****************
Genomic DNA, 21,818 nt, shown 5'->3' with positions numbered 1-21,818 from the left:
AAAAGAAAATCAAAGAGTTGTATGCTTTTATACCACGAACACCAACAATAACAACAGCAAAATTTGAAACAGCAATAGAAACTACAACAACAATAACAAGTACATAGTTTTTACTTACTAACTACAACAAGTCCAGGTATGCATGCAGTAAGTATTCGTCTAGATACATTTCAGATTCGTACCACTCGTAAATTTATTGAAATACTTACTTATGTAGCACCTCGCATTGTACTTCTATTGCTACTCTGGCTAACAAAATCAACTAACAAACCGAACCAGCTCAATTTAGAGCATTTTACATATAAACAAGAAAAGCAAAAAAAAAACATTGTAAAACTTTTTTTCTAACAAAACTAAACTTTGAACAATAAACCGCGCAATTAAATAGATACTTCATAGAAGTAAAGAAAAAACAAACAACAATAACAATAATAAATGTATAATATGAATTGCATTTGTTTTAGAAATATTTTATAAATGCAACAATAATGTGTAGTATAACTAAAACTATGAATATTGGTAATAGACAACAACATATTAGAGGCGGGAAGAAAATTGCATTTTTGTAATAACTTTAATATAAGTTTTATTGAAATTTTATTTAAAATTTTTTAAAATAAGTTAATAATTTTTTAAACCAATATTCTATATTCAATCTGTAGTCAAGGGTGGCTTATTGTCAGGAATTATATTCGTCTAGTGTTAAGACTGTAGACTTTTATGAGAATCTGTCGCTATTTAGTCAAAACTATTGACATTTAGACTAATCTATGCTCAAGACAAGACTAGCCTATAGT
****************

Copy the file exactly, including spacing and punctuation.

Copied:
Genomic DNA, 21,818 nt, shown 5'->3' with positions numbered 1-21,818 from the left:
AAAAGAAAATCAAAGAGTTGTATGCTTTTATACCACGAACACCAACAATAACAACAGCAAAATTTGAAACAGCAATAGAAACTACAACAACAATAACAAGTACATAGTTTTTACTTACTAACTACAACAAGTCCAGGTATGCATGCAGTAAGTATTCGTCTAGATACATTTCAGATTCGTACCACTCGTAAATTTATTGAAATACTTACTTATGTAGCACCTCGCATTGTACTTCTATTGCTACTCTGGCTAACAAAATCAACTAACAAACCGAACCAGCTCAATTTAGAGCATTTTACATATAAACAAGAAAAGCAAAAAAAAAACATTGTAAAACTTTTTTTCTAACAAAACTAAACTTTGAACAATAAACCGCGCAATTAAATAGATACTTCATAGAAGTAAAGAAAAAACAAACAACAATAACAATAATAAATGTATAATATGAATTGCATTTGTTTTAGAAATATTTTATAAATGCAACAATAATGTGTAGTATAACTAAAACTATGAATATTGGTAATAGACAACAACATATTAGAGGCGGGAAGAAAATTGCATTTTTGTAATAACTTTAATATAAGTTTTATTGAAATTTTATTTAAAATTTTTTAAAATAAGTTAATAATTTTTTAAACCAATATTCTATATTCAATCTGTAGTCAAGGGTGGCTTATTGTCAGGAATTATATTCGTCTAGTGTTAAGACTGTAGACTTTTATGAGAATCTGTCGCTATTTAGTCAAAACTATTGACATTTAGACTAATCTATGCTCAAGACAAGACTAGCCTATAGT